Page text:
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Most Australians Don’t Own Gold Bullion

09 July 2018

ABC Survey Question 3
We asked Australians if they held physical gold in their investment portfolios. A staggering 86% said “no”. That’s a shame, because gold investors have enjoyed outstanding returns since the turn of the century, with the yellow metal rising from under AUD $500 to over AUD $1,700oz over the past 18 years.
 
The growth in the price of gold, which has outperformed most listed equity markets and even Australian property, has led to a huge uptick in physical gold demand, not only in Australia but indeed all around the developed world.
 
Despite this staggering growth in gold demand, most investors, including Australian investors, do not own gold bullion today. Diving further into the data, 92% of women don’t own bullion, which means at a broad level that women are still missing out on financial gains and greater financial independence by being underrepresented in critical asset classes.
 
We looked at the demographics across age groups as well and found that the rate of non-gold ownership (86%) is largely consistent from 18-24 year-olds up to 65+. We think this is evidence that the entire country has been distracted chasing supposedly stratospheric gains in cryptocurrencies, tech unicorns, housing and index funds. Meanwhile, gold continues to deliver steady, reliable gains, which is probably why of the 15% of Australians that did own some gold in their portfolio, nearly 6% of them had over 15% of their total portfolio invested in bullion. It seems that those who have seen the light in terms of gold tend to give it solid weighting.
 
Statistical studies looking at market return data over the last 45 years demonstrate that the average return on gold was over 20% in years where the ‘real’ cash rate was 2% or less*, as it is today. That return was, more or less, double what equity markets offered, and triple what bond market investors were able to earn. Page 8 of the ABC Bullion SMSF Trustee and Physical Bullion Report highlights this information in more detail.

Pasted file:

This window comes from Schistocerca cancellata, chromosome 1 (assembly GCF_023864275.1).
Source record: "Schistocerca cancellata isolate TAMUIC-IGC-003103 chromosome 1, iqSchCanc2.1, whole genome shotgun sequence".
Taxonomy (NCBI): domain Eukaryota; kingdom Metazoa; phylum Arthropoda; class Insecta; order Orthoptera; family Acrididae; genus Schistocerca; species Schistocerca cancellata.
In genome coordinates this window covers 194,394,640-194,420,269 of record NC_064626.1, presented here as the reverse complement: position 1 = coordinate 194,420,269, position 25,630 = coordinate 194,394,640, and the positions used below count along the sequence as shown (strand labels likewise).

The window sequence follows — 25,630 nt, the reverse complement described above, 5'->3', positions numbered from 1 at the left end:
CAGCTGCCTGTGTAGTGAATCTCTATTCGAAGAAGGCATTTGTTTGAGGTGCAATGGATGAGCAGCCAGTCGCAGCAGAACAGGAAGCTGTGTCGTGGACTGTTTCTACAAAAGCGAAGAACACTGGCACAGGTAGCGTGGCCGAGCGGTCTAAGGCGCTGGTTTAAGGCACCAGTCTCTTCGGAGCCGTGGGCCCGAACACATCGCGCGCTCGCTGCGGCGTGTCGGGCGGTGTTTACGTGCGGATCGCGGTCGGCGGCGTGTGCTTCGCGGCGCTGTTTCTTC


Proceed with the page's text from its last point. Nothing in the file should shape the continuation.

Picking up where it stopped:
Gold is also a trusted and reliable hedge against higher inflation, and also tends to be the best performing liquid asset in environments when the stock market falls hardest. The most obvious example of this was back when the GFC hit, with the ASX falling by the better part of 50%, whilst the price of gold in Australian dollars soared, enhancing, not just protecting wealth.
All of these factors demonstrate why gold is a valuable investment for Australians to incorporate into their portfolio, and in the coming years, we expect the number of Australians who invest in gold to increase meaningfully.
 
The results of our research should serve as a wake-up call to investors. It’s so easy for any of us to be drawn into the hype around various investment classes. “Housing Boom!” “Stock Market Crash!” “Another Unicorn Is Born!” We’ve all seen similar headlines, but at the end of the day, there is no substitute for comparing a broad range of asset classes and diversifying your portfolio accordingly. Gold has been humanity’s trusted investment of choice for over six thousand years, because it retains its value as currency despite political regime changes and new technological innovations. During tumultuous times like these, any investor ignoring that heritage does so at their own risk and peril.

*J Eliseo, Gold for Australian Investors, 2016, p. 83.